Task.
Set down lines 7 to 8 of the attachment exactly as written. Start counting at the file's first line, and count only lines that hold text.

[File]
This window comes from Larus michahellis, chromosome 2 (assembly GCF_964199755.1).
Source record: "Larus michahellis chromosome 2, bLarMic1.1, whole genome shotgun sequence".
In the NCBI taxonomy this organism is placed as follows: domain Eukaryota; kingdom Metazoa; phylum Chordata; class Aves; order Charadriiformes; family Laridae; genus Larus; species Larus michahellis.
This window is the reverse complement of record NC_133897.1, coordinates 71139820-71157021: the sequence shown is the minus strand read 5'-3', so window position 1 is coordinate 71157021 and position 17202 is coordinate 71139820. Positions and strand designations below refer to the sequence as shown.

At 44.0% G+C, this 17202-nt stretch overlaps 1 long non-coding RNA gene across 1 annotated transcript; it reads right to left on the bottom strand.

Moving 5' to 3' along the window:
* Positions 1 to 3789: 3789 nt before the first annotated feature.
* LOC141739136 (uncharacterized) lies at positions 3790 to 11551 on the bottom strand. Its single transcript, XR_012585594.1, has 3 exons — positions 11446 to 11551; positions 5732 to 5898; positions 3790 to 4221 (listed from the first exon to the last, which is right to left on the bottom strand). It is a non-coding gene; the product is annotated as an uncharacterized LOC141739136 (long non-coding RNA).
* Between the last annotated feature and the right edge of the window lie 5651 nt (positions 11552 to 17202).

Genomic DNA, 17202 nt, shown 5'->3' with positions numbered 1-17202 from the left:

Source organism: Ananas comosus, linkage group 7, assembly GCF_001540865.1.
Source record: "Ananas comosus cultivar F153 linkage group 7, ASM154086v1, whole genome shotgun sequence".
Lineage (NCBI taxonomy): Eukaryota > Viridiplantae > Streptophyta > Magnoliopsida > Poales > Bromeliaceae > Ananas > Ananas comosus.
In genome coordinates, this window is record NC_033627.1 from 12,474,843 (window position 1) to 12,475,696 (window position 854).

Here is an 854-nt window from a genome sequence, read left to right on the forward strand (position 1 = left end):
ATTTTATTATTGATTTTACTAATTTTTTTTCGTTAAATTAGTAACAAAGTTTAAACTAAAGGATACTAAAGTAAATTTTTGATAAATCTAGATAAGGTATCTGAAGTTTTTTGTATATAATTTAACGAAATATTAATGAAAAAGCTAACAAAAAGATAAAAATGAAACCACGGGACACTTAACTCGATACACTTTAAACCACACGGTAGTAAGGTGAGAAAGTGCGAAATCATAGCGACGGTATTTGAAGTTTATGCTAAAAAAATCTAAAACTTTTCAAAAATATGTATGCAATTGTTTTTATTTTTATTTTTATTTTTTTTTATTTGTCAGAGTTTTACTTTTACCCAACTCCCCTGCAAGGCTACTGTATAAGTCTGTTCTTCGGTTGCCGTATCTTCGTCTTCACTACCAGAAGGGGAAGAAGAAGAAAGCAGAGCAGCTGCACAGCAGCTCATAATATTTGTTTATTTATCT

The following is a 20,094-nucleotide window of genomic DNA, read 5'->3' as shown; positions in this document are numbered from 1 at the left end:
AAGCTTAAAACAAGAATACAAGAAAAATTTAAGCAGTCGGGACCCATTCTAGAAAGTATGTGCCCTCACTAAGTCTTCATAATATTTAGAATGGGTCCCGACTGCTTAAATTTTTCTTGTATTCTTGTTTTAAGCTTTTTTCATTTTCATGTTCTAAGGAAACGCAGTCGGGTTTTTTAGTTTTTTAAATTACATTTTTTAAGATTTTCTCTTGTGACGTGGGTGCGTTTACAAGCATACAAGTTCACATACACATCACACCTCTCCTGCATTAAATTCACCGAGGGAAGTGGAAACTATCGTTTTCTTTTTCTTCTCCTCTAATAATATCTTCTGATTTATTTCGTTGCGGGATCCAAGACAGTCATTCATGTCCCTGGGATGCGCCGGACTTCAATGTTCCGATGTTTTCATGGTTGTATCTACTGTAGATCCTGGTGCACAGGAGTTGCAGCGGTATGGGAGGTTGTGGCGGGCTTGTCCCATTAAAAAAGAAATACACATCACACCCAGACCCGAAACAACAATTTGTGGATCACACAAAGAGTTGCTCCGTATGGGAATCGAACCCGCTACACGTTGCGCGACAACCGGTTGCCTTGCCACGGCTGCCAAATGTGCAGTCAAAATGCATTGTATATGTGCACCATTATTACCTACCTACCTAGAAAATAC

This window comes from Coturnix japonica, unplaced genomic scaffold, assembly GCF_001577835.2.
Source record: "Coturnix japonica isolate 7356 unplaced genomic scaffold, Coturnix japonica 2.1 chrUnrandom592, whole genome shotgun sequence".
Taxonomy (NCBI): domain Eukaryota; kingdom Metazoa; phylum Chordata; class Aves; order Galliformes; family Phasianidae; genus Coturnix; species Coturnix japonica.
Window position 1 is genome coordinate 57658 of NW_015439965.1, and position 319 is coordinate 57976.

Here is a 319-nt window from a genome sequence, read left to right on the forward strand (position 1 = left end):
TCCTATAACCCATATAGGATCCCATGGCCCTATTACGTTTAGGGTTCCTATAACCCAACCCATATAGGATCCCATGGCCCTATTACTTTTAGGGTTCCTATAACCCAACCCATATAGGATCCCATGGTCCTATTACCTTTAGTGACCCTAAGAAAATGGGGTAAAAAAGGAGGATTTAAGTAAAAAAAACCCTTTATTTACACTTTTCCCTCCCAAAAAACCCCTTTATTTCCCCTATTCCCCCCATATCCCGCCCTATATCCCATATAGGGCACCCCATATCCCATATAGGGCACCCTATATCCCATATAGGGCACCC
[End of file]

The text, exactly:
* Positions 1 to 3789: 3789 nt before the first annotated feature.
* LOC141739136 (uncharacterized) lies at positions 3790 to 11551 on the bottom strand. Its single transcript, XR_012585594.1, has 3 exons — positions 11446 to 11551; positions 5732 to 5898; positions 3790 to 4221 (listed from the first exon to the last, which is right to left on the bottom strand). It is a non-coding gene; the product is annotated as an uncharacterized LOC141739136 (long non-coding RNA).